Now, check the pull length. Put the butt in the crook of your arm, your finger should fit about at the first knuckle, if so, it's probably close enough.
Most guns are made to fit the "average guy" 5'9"-6' so if you're not there this measurement might not be perfect, the good news it that pull length is an easy fix and well worth the price any good Smith would charge. By the way, spending the money to have a gun fit to you is always a good thing and you'll be a better shooter for the life of the gun(years)
Always fun to buy a new gun...good luck.
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Last edited by BPturkeys; 04-24-2020 at 01:47 PM.
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Old 04-24-2020, 01:58 PM   #6 (permalink)
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Simply put, buy the gun that fits you best. Auto, pump etc, does not matter, whatever you like. But you already know that you can't shoot all the different guns well..."I've never shot it particularly well". So pay particular close attention to the fit before you decide. Nearly all major brands are well made and will give you years of good service but there is no "standard" when if come to specifications. If it fits well, and is pretty (or ugly like most black guns) great, if not, it is not really important, it's all subjective anyway.
So, if you can't find a actual gun to try(shoot)(ask those buddies if you could please try shooting their guns)..try this. When you're standing at the gun counter throw the gun up to your shoulder, and I mean just as you would when that Chukar jumps. Now freeze, do not adjust the gun in any way! Now actually look down the barrel, what do you see?...all the front bead/sight and nothing else? You shouldn't see any of the barrel but all of the front bead/sight. If you need to "settle" your cheek or lift your head or move it in any way to obtain this sight plain, the gun don't fit. Repeat the move several times, even sitting down if you can. A proper fitting gun will fall in place perfectly every time.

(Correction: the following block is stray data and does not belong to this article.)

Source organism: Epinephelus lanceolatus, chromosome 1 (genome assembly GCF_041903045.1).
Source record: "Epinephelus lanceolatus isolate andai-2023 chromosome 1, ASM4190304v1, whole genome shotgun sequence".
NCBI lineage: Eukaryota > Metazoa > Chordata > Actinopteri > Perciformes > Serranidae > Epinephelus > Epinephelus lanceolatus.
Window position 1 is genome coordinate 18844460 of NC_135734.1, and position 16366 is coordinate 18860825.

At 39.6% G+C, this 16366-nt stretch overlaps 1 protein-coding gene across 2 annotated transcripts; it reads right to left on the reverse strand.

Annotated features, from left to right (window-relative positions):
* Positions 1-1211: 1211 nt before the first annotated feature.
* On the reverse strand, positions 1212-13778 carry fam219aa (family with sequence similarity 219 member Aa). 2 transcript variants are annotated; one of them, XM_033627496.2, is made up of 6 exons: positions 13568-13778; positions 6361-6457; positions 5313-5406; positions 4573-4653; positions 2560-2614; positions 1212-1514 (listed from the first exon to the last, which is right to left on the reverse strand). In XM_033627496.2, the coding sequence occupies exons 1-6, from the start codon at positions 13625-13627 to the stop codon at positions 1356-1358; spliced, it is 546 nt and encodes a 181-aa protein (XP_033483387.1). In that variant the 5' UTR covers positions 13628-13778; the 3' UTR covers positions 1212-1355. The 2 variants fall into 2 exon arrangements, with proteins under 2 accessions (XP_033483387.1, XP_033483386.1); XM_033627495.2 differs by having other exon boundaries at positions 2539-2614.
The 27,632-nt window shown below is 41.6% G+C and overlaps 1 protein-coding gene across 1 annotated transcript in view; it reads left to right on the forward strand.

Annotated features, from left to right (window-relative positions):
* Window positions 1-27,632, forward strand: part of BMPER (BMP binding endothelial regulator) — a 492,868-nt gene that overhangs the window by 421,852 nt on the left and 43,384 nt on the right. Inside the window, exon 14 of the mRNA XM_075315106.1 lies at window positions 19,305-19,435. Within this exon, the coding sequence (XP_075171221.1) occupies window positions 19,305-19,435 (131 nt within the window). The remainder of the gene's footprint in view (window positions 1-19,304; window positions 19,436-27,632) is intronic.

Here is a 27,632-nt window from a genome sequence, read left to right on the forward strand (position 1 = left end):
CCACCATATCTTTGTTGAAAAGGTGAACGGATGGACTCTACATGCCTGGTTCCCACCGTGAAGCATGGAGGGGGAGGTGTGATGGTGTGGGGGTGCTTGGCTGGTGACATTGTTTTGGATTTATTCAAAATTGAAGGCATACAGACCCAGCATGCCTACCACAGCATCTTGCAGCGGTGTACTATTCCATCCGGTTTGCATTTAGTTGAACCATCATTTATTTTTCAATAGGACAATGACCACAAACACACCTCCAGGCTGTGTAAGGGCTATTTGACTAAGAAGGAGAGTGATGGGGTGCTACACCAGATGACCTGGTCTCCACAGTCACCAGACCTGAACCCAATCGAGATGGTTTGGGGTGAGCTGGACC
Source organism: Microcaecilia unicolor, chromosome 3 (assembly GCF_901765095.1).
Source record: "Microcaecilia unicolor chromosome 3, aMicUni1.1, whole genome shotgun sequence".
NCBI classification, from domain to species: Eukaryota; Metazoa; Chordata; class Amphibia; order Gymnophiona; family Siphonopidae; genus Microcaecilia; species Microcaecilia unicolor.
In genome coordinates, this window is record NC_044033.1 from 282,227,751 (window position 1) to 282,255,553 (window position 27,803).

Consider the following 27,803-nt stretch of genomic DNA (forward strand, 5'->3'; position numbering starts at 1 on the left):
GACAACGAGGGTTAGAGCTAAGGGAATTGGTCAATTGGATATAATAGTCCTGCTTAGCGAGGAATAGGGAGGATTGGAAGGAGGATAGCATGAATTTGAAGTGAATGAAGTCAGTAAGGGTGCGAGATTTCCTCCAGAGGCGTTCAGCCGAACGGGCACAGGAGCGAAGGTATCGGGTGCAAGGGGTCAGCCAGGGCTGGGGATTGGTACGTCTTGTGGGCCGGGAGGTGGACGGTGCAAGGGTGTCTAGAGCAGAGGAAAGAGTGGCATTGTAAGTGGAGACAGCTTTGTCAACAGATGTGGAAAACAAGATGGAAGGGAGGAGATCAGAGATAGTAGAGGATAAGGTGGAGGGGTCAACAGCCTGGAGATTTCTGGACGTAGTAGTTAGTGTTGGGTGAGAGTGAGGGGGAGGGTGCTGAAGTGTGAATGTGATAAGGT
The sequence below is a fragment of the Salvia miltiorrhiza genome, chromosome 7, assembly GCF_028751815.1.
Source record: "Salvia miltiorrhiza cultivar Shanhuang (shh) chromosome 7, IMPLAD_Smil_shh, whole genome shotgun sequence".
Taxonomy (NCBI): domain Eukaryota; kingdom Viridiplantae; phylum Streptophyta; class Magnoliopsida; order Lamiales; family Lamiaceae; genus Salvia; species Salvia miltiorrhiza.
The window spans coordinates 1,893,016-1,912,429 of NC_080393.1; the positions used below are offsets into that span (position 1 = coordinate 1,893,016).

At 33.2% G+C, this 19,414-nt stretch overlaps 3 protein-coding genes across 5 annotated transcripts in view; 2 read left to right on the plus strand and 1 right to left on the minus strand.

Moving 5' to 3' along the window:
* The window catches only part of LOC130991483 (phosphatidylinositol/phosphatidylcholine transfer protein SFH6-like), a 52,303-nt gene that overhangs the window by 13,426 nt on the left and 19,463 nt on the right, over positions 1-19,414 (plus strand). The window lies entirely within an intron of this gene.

Now, check the pull length. Put the butt in the crook of your arm, your finger should fit about at the first knuckle, if so, it's probably close enough.
Most guns are made to fit the "average guy" 5'9"-6' so if you're not there this measurement might not be perfect, the good news it that pull length is an easy fix and well worth the price any good Smith would charge. By the way, spending the money to have a gun fit to you is always a good thing and you'll be a better shooter for the life of the gun(years)
Always fun to buy a new gun...good luck.
Thanks for the advice. Have never been able to really figure out how a shotgun fits or what to look for. A little tough without shooting them, but that at least gives me some rules of thumb. I'm 6'4 so a bit above average in height.